"Buenos dias", "buenas noches" -- this was the first words in a foreign language I heard in my life, as a three-year old boy growing up in developing post-war Western Germany, where the first gastarbeiters had arrived from Spain. Fascinated by the strange sounds, I tried to get to know some more languages, the only opportunity being TV courses of English and French -- there was no foreign language education for pre-teen school children in Germany yet in those days. Read more
To find some answers Tim Machan explores the language's present and past, and looks ahead to its futures among the one and a half billion people who speak it. His search is fascinating and important, for definitions of English have influenced education and law in many countries and helped shape the identities of those who live in them.
This volume provides a new perspective on the evolution of the special language of medicine, based on the electronic corpus of Early Modern English Medical Texts, containing over two million words of medical writing from 1500 to 1700.
Discourse-Related Features and Functional Projections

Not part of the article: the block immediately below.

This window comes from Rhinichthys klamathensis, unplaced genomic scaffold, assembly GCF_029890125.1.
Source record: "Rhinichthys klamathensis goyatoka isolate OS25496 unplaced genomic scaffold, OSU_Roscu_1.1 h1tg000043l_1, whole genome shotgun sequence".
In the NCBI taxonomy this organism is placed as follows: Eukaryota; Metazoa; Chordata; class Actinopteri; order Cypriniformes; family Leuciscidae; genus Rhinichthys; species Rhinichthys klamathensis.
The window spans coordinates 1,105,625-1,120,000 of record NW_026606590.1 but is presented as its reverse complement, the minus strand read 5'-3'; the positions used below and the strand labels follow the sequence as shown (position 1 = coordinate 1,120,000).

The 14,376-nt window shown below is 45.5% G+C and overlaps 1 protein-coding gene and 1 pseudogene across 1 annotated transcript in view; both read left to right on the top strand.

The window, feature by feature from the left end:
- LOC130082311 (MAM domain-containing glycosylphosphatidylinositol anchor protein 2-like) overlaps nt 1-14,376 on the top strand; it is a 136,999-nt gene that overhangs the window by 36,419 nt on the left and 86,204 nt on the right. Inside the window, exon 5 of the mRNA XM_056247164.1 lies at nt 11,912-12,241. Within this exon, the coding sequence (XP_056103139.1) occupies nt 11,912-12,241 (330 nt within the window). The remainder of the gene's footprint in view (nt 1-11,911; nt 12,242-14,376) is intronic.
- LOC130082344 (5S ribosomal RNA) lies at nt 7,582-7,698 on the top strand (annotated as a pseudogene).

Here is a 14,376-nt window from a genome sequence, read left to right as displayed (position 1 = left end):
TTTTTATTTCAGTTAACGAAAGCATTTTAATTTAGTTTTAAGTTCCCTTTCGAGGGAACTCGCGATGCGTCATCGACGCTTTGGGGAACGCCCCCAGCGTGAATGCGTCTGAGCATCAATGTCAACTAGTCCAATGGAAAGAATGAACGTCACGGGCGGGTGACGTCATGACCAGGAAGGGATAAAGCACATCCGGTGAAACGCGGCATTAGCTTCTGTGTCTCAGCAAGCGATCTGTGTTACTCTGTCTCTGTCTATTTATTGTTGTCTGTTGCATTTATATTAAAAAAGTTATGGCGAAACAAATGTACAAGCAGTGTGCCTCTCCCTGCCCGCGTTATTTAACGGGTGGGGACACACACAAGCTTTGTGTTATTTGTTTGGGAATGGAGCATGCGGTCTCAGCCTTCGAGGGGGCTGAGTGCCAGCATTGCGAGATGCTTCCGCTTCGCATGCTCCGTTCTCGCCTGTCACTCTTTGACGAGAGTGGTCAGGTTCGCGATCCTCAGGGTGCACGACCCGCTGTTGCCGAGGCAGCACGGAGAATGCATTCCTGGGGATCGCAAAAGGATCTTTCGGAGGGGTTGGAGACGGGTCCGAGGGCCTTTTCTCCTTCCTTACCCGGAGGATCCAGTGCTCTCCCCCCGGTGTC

In this volume Silvio Cruschina uses a comparative analysis to determine the
syntax of the functional projections associated with discourse-related features,
and to account for the marked word orders found in Romance-particularly in the
fronting phenomena. Several language-specific analyses of discourse-related
phenomena have been proposed in the literature, including studies on the
notions of topic and focus in Romance, but the lack of a uniform definition of
these notions, together with different assumptions in relation to the triggering
features, has led to the perception that the Romance languages show many
distinct and heterogeneous properties with respect to dislocation and fronting
constructions. This volume is intended to complement the existing literature by
integrating recent work on the topic and by emphasizing original and unifying
reflections that combine and coordinate diverse elements. Cruschina's
investigations clarify fundamental notions such as topic, focus, and contrast,
drawing on new data from Sicilian, Sardinian, and other Romance varieties.